There’s money to spread around to all needs of N.D.
In his Nov. 9 letter to the editor, Stanley Mayor Mike Hynek churned out a muddled discourse opposing the proposed North Dakota Clean Water, Wildlife and Parks constitutional amendment.
Although I admire his sincere fervency to improve local infrastructure integrity and retain positive community members, Hynek obviously isn’t accounting for the incredible benefits this amendment would progressively bestow to residents.
First and foremost, the state Legislature’s currently untouched Outdoor Heritage Fund caps off at a paltry $15 million per year. Considering that hundreds of millions of dollars amassed through the oil and gas extraction tax and accumulated years of legislative neglect to sufficiently address the issue of conservation loss due to general ecological disturbance, more money is needed than that pittance allows for.
If anything, the Legislature’s “conservation fund” is a futile, belated attempt to pacify multitudes of citizens concerned about property damage from flooding and quality of freshwater — a basic component of the human food chain. A serious attempt at protecting natural resources would not include a vice chairman, Jim Melchior, who represents the state Lignite Energy Council, and additionally force scientists into non-voting, figurehead roles.
The proposed Clean Water amendment would allocate only 5 percent of existing North Dakota oil and gas extraction tax toward the wise stewardship of the state’s natural resources, generating approximately $75 million per year at current extrication levels. It does not create more taxes or take away money designated for other projects.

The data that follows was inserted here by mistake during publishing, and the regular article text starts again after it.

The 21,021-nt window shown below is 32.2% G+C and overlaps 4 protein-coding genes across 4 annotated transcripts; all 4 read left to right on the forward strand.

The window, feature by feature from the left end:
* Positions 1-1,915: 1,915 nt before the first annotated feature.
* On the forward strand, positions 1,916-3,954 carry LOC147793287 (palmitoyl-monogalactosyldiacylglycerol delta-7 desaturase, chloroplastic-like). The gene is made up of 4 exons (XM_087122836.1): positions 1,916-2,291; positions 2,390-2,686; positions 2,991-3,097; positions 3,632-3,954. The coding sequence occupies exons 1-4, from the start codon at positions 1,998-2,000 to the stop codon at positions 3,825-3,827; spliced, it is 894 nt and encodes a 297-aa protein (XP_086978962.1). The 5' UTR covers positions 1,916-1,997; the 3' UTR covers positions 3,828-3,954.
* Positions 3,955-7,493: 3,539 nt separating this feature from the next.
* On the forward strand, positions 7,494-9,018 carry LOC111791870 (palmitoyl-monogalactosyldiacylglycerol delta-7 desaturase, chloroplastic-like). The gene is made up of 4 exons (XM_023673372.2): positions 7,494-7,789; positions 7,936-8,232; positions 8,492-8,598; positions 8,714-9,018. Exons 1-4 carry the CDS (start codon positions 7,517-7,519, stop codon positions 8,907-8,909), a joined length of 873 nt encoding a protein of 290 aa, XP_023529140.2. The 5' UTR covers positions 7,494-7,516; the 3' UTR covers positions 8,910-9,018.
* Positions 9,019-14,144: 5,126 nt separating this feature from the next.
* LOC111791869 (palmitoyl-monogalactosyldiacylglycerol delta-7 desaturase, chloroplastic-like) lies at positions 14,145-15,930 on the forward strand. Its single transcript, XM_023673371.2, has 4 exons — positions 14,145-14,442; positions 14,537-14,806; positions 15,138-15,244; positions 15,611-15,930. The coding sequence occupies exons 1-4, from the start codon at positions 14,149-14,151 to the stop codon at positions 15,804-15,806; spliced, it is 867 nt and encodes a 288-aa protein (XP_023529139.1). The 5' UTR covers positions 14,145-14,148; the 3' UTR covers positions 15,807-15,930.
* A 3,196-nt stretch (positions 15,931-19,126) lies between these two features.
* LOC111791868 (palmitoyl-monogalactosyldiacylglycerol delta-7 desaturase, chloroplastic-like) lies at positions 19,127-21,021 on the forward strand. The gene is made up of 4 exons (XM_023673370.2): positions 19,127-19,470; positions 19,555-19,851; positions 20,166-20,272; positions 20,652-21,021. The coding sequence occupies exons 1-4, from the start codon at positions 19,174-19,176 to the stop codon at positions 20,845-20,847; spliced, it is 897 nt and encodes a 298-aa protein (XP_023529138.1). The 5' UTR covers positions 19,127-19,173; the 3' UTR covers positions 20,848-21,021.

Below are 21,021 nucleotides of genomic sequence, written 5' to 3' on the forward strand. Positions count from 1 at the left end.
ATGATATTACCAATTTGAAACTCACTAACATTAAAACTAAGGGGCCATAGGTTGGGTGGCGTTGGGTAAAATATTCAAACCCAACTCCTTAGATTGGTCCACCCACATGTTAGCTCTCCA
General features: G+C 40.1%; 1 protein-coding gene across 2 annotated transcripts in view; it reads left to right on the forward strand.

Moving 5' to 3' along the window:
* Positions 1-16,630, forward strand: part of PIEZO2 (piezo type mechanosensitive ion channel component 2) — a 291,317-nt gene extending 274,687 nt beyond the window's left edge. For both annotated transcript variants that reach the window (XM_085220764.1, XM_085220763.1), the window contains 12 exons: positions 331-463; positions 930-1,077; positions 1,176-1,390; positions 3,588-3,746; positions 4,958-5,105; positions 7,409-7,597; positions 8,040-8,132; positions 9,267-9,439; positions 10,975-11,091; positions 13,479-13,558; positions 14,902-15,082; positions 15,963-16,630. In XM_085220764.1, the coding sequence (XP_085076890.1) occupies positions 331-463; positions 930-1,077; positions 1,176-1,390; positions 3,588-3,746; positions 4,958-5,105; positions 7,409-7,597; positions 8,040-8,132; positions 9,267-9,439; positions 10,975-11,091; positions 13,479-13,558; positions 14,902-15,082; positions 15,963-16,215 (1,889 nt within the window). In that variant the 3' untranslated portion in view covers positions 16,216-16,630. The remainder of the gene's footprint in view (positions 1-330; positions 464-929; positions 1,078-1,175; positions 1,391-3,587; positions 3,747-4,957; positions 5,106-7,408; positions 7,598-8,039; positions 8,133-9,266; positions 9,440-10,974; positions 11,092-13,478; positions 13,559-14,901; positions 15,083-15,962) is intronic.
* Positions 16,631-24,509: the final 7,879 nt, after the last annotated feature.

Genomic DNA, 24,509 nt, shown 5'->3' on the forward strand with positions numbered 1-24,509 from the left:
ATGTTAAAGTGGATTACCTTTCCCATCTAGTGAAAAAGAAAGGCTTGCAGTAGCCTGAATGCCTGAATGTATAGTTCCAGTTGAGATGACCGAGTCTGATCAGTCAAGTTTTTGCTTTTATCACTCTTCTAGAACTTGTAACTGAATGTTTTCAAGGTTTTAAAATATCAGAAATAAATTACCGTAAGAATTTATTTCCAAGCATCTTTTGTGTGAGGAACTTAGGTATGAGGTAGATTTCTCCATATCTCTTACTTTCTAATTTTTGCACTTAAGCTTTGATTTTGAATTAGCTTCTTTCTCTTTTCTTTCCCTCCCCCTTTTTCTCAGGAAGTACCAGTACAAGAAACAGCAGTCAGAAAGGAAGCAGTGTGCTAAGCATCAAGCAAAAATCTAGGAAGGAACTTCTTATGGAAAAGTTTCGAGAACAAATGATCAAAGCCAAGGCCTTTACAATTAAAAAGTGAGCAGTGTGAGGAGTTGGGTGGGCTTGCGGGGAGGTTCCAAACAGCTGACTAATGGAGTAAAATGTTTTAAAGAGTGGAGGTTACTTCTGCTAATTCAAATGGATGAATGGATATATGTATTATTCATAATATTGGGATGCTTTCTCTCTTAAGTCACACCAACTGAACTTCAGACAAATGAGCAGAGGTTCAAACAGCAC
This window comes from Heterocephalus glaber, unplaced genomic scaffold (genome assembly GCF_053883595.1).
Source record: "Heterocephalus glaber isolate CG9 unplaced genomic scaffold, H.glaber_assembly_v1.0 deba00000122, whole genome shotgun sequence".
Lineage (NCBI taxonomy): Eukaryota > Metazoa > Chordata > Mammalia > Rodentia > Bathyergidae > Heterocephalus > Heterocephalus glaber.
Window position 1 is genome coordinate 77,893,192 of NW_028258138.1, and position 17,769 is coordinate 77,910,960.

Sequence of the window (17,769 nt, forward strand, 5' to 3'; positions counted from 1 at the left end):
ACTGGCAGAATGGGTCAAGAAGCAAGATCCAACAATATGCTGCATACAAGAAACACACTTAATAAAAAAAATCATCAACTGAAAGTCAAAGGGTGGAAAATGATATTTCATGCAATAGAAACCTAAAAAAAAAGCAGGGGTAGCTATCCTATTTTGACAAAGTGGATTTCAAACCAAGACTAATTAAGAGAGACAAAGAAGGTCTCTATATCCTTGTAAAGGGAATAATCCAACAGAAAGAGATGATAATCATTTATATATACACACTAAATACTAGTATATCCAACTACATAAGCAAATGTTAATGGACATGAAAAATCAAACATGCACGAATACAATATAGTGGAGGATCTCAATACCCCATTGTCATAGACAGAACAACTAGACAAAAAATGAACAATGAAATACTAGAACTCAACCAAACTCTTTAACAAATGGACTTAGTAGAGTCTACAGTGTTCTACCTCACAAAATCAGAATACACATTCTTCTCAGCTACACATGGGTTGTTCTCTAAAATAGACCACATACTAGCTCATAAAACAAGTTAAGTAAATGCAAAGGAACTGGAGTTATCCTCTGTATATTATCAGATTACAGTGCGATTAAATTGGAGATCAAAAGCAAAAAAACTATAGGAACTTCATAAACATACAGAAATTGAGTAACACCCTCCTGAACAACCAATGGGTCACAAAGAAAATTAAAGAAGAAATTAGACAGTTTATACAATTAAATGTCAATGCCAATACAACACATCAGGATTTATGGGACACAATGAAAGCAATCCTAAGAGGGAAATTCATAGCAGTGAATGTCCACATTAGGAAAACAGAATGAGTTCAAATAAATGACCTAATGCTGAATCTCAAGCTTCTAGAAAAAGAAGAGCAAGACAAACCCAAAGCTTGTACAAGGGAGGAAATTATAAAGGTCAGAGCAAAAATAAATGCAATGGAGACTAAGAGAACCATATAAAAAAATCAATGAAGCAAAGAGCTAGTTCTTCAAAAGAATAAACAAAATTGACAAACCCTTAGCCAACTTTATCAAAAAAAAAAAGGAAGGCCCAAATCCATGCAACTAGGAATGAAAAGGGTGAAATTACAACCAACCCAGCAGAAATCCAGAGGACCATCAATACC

Amendment revisers exercised great care to include various stakeholders working across the board to solve the state’s modern environmental problems, including natural flood control and scientifically-sound watershed management, using a common-sense approach. For example, small-scale farmers would be eligible to receive money to offset initial conservation costs and improve their agricultural yields in the long run.
The state Industrial Commission would still command the ultimate decisions on Clean Water grant determinations. The board would simply review and recommend the most solvent grant applications, funneling them to the commission, which can accept or reject them at its discretion.
Finally, every 25 years, North Dakota voters would have an opportunity to reauthorize or discontinue the Clean Water measure during a general election. Therefore, it’s not committing funds for an indefinite period of time, as many alarmists are claiming.
There’s enough money to spread around for all of the critical needs of this great state. Let’s start by putting more ecological decisions back into the hands of the people who actually know what they are doing and out of the hands of special-interest politicians with questionable ethical standards. Let’s use the direct initiative process now to enact genuine, tangible change during next year’s voting session to benefit all North Dakotans.